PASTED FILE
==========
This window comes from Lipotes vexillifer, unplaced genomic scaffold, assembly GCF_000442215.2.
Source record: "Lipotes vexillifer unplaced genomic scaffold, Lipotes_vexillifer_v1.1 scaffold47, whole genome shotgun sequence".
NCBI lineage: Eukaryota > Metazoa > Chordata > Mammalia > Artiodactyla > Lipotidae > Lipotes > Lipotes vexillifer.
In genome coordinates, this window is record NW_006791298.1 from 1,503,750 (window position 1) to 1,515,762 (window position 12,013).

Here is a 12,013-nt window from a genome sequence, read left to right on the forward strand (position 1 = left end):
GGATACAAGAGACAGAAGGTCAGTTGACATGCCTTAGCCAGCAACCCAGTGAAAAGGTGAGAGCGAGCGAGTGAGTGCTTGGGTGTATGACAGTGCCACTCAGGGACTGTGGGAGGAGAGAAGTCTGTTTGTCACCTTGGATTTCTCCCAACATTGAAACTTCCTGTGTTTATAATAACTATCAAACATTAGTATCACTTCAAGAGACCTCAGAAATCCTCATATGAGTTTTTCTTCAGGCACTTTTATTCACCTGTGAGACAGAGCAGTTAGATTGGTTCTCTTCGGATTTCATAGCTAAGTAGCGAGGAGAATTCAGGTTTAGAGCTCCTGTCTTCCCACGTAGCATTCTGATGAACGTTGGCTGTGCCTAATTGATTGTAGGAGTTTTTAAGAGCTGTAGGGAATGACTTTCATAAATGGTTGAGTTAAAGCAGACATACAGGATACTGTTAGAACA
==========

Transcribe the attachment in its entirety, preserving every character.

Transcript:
This window comes from Lipotes vexillifer, unplaced genomic scaffold, assembly GCF_000442215.2.
Source record: "Lipotes vexillifer unplaced genomic scaffold, Lipotes_vexillifer_v1.1 scaffold47, whole genome shotgun sequence".
NCBI lineage: Eukaryota > Metazoa > Chordata > Mammalia > Artiodactyla > Lipotidae > Lipotes > Lipotes vexillifer.
In genome coordinates, this window is record NW_006791298.1 from 1,503,750 (window position 1) to 1,515,762 (window position 12,013).

Here is a 12,013-nt window from a genome sequence, read left to right on the forward strand (position 1 = left end):
GGATACAAGAGACAGAAGGTCAGTTGACATGCCTTAGCCAGCAACCCAGTGAAAAGGTGAGAGCGAGCGAGTGAGTGCTTGGGTGTATGACAGTGCCACTCAGGGACTGTGGGAGGAGAGAAGTCTGTTTGTCACCTTGGATTTCTCCCAACATTGAAACTTCCTGTGTTTATAATAACTATCAAACATTAGTATCACTTCAAGAGACCTCAGAAATCCTCATATGAGTTTTTCTTCAGGCACTTTTATTCACCTGTGAGACAGAGCAGTTAGATTGGTTCTCTTCGGATTTCATAGCTAAGTAGCGAGGAGAATTCAGGTTTAGAGCTCCTGTCTTCCCACGTAGCATTCTGATGAACGTTGGCTGTGCCTAATTGATTGTAGGAGTTTTTAAGAGCTGTAGGGAATGACTTTCATAAATGGTTGAGTTAAAGCAGACATACAGGATACTGTTAGAACA